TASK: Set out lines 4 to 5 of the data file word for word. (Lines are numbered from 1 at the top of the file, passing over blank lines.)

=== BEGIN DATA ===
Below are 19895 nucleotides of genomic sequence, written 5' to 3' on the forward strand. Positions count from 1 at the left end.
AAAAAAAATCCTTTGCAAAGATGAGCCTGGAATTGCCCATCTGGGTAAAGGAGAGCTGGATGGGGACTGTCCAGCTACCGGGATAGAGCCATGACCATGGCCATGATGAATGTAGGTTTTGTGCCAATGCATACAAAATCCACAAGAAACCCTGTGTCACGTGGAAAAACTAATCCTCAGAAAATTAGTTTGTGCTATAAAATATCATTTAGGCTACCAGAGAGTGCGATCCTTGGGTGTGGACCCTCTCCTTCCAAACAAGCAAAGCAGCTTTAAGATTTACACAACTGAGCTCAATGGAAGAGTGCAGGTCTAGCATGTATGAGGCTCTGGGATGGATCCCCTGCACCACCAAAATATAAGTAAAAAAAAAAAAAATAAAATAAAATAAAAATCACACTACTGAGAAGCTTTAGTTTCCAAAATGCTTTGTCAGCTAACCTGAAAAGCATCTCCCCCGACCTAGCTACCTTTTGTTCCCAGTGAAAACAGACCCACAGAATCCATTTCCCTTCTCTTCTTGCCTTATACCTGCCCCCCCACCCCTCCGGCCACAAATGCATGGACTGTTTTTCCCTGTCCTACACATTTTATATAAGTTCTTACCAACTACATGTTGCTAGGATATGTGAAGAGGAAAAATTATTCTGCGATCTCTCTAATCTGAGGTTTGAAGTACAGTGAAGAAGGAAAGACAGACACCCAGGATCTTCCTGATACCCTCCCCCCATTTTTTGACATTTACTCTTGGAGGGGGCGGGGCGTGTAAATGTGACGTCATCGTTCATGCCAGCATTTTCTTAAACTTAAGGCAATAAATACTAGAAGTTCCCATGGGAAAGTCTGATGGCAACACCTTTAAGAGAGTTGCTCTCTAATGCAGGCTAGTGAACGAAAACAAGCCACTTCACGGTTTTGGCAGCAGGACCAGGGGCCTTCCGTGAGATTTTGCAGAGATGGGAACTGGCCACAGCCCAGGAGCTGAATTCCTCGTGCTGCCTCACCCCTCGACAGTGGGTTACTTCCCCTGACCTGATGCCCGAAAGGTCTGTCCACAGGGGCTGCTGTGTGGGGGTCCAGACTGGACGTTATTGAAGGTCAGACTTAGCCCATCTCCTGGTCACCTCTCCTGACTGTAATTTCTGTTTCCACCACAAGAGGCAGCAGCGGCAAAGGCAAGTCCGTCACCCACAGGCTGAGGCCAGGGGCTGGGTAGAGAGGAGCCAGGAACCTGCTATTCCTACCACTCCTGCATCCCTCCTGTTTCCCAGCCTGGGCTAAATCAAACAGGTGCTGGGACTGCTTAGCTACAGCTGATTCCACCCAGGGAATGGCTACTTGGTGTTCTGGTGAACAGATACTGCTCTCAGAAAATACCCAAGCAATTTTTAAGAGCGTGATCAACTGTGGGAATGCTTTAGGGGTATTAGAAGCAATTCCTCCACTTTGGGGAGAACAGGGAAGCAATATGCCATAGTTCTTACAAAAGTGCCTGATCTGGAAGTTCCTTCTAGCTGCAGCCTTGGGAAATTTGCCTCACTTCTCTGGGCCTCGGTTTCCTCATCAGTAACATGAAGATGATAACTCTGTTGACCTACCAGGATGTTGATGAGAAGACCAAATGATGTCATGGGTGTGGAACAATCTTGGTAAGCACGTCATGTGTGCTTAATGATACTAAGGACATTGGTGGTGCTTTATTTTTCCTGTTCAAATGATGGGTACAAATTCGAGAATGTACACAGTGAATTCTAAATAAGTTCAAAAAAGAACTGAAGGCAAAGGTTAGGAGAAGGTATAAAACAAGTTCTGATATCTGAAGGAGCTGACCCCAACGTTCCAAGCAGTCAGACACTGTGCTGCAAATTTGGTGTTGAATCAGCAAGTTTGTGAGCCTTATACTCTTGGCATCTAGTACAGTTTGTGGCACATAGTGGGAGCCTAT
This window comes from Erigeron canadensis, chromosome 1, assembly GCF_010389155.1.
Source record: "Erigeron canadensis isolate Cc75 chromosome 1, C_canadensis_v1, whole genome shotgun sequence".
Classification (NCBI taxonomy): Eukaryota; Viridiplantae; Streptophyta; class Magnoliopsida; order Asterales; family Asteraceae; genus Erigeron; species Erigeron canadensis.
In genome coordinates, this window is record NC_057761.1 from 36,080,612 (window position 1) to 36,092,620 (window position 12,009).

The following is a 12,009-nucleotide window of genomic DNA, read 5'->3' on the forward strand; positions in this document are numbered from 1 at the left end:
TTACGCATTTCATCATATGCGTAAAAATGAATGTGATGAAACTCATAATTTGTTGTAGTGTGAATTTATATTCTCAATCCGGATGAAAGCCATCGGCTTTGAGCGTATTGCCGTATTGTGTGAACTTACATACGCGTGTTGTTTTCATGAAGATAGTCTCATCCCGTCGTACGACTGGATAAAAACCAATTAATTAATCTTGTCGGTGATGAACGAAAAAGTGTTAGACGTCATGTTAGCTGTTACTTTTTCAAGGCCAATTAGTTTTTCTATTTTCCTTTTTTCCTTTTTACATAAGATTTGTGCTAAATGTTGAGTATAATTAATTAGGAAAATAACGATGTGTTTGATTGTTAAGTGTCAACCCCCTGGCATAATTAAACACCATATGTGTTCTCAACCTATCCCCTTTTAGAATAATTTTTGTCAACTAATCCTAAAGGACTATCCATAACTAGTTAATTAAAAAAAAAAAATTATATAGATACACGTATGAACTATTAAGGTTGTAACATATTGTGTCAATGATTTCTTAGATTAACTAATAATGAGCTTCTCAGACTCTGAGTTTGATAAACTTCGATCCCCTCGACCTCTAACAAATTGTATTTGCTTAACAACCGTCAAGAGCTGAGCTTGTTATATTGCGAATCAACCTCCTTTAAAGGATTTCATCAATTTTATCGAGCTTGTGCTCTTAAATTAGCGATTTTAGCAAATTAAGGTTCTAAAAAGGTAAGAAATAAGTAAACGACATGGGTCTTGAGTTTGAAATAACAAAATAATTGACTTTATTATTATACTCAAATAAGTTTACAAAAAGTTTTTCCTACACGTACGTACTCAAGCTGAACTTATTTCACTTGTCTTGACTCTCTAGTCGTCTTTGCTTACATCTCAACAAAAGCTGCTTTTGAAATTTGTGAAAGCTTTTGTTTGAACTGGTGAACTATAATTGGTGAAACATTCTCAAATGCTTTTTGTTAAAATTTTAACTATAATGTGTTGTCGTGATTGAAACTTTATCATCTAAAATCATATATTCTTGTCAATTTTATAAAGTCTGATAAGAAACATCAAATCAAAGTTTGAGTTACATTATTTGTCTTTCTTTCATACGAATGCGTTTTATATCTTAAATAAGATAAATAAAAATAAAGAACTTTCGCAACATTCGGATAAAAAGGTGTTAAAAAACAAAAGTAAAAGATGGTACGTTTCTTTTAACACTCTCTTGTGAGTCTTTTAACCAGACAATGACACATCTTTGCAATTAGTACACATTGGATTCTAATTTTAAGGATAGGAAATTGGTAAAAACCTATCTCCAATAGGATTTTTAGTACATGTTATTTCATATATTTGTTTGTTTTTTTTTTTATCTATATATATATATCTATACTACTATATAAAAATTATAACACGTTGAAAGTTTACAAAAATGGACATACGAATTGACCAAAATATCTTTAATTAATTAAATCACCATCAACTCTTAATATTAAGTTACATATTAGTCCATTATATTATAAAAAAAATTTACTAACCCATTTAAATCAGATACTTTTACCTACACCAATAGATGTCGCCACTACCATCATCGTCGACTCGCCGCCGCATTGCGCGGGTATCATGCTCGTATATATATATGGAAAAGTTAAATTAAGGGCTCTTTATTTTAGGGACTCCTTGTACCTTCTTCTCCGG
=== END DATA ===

Source record: "Erigeron canadensis isolate Cc75 chromosome 1, C_canadensis_v1, whole genome shotgun sequence".
Classification (NCBI taxonomy): Eukaryota; Viridiplantae; Streptophyta; class Magnoliopsida; order Asterales; family Asteraceae; genus Erigeron; species Erigeron canadensis.